Education in your Pocket
There’ll be an evolving change from simply accessing information, to obtaining tools to utilizing technology on the move to really learn. Whoever you are, whatever you want to understand, research or update, there are now tools to have the ability to learn anything from revision and study tools to big MOOCs to online tutors, all available immediately.
Shelley Osborne, VP Learning, Udemy: “There has definitely been a substantial change to students learning on their mobile devices. A whole lot of our learners are doing it on the commute, on the train to work, or on the bus in that five-minute span. These are behaviors that fit what we see in other digital spaces concerning entertainment consumption, but it is a new thing in the education space.”
Drone Swarms replace Fireworks
Fireworks have been used for public parties for centuries, from Guy Fawkes’ Night to the Fourth of July, Chinese New Year and Diwali.
Since the time of Elizabeth I, we’ve come together, sometimes in our tens of thousands, to watch in awe and wonder as the night sky is illuminated by increasingly elaborate, choreographed explosions.
But fireworks come at a price — financial, human and environmental — that may make their continuing use unsustainable. Fortunately, technological innovation is introducing a more benign substitute for pyrotechnics, which will also take entertainment to the next level: drone swarms.
We forecast that in 2020, drone swarms will be used for popular amusement and son et lumière screens, as their cost continues to fall and specialized capacities rise. Rapidly becoming capable of vastly more complicated and engaging screens than fireworks, drone swarms will eventually replace fireworks altogether.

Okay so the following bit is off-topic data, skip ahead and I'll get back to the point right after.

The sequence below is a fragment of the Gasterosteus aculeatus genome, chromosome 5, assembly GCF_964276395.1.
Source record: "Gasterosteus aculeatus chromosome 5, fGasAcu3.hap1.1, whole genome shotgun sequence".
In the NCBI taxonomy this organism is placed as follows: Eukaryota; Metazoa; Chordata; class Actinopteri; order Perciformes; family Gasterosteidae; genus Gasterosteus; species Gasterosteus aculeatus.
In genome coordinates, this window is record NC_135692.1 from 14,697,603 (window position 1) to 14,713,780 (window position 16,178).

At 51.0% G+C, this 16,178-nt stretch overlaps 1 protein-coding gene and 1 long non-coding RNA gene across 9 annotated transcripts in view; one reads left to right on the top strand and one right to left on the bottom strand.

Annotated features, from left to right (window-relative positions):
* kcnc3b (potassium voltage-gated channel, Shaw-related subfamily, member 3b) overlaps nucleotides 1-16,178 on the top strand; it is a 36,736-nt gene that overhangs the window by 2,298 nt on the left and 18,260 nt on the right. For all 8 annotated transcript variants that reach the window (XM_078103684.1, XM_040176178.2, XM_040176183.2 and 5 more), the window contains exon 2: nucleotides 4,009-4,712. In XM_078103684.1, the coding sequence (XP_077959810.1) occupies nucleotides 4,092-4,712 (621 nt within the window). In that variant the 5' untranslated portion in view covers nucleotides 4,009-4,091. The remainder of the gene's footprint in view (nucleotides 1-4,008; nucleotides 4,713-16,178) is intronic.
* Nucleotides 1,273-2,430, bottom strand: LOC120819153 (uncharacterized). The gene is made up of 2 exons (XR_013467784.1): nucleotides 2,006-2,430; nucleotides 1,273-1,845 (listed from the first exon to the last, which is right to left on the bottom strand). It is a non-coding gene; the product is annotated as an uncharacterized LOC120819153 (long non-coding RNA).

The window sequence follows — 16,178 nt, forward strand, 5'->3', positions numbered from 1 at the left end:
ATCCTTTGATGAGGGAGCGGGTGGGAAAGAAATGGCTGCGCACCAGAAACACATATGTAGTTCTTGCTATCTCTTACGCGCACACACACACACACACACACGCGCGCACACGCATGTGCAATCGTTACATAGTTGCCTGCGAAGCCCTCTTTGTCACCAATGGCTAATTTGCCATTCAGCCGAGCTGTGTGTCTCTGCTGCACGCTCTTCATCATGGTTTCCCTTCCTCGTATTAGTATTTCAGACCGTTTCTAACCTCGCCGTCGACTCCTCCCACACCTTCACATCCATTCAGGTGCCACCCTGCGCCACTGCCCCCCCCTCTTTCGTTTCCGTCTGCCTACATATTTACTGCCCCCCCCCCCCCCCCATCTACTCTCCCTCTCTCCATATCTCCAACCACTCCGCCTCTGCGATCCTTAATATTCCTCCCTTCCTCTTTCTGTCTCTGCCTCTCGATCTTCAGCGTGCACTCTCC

Currently, the odor is nearly impossible to convey digitally — but this is expected to change. We might have lost our comprehension of fragrances. Modern individuals use deodorant to hide their own body odors, and traffic exhaust fumes in our bustling megacities make us numb to olfactory sensations. We might even think of our noses as a place to put our glasses, or as a reminder that we’ve caught a cold.
The experience of seeing any sort of video will feel more immersive if you could smell the activity. In 2030, 56 percent expect to have the ability to digitally savor all of the scents in movies they watch. Although there have been efforts to incorporate scent during movies as far back as the early 1960s, their failure to obtain popularity has probably been due to a lack of powerful technology rather than of popular interest.
Given our shallow acquaintance with lots of the world’s aromas, additionally, it seems consumers are available for innovation in this area, with 47 percent anticipating smell data to be available for companies to use commercially. At least for today, many do not find the need to maintain their digital odor private.
Ultimately, this technology does not need to cause a stink — we will have the ability to avoid bad smells whenever we choose, with over half expecting a system that digitally transforms stinky smells into fine fragrances in their noses. Nearly half also expect to have the ability to control how they smell to other people, using digital perfume and deodorants.
Pretend Pork in China
China’s endless food health and safety scandals together with a growing awareness of personal health (supporting the boom in fitness centers in China) has directed many middle-class Chinese to adopt healthier eating choices. Restaurants are incorporating more vegetarian choices, and plant-protein-based meat replacements are gaining traction. In China, which absorbs more than 50 percent of the pork produced globally and has seen pork costs rise over 100 percent because of disease in the pig population, the need is for pork alternatives, rather than the focus in the US on beef substitutes.